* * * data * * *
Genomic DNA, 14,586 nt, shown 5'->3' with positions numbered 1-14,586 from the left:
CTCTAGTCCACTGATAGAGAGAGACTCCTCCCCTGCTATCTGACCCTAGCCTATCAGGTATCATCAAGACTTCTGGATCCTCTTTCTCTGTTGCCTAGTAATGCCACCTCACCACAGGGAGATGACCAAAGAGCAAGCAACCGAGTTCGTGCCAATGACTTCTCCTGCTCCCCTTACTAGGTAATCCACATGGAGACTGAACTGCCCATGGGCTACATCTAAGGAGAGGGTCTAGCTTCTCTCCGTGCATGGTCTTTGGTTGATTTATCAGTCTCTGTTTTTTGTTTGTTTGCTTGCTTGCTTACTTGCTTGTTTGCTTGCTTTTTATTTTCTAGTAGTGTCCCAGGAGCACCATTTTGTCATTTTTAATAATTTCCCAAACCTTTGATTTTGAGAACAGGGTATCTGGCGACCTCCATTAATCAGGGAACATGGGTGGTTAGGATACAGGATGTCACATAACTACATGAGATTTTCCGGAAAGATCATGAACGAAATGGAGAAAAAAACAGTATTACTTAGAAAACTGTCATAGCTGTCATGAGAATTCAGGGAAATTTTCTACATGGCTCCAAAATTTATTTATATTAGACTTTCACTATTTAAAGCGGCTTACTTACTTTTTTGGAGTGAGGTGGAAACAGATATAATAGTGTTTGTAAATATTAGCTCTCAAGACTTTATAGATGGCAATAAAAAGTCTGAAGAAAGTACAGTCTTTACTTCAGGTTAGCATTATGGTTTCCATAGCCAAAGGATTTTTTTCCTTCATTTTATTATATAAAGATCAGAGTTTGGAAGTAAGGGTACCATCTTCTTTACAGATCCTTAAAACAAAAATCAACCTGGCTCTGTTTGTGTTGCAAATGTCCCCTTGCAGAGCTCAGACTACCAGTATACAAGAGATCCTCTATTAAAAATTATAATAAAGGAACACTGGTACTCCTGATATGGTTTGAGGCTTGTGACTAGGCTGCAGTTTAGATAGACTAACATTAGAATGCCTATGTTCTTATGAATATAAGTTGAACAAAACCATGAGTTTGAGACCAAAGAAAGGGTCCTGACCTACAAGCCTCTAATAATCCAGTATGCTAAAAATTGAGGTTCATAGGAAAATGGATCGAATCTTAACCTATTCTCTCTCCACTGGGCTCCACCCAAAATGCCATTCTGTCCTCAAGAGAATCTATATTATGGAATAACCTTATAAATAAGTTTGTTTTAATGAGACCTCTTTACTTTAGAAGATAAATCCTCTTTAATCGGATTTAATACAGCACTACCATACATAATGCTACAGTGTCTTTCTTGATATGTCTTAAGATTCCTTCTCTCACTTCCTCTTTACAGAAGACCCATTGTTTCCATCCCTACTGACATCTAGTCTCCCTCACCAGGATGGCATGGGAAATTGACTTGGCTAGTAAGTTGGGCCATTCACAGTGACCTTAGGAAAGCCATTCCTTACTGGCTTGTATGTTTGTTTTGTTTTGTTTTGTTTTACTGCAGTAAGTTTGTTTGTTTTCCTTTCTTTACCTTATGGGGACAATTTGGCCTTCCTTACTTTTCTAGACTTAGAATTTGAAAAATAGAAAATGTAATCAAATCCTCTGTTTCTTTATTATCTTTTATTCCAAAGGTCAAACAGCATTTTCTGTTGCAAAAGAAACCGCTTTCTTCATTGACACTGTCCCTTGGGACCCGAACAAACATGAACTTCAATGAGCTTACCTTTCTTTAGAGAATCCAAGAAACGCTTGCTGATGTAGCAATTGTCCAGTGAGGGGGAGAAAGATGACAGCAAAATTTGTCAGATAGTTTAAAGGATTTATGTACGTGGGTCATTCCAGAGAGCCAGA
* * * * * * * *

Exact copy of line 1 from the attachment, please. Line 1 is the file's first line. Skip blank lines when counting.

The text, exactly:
Genomic DNA, 14,586 nt, shown 5'->3' with positions numbered 1-14,586 from the left: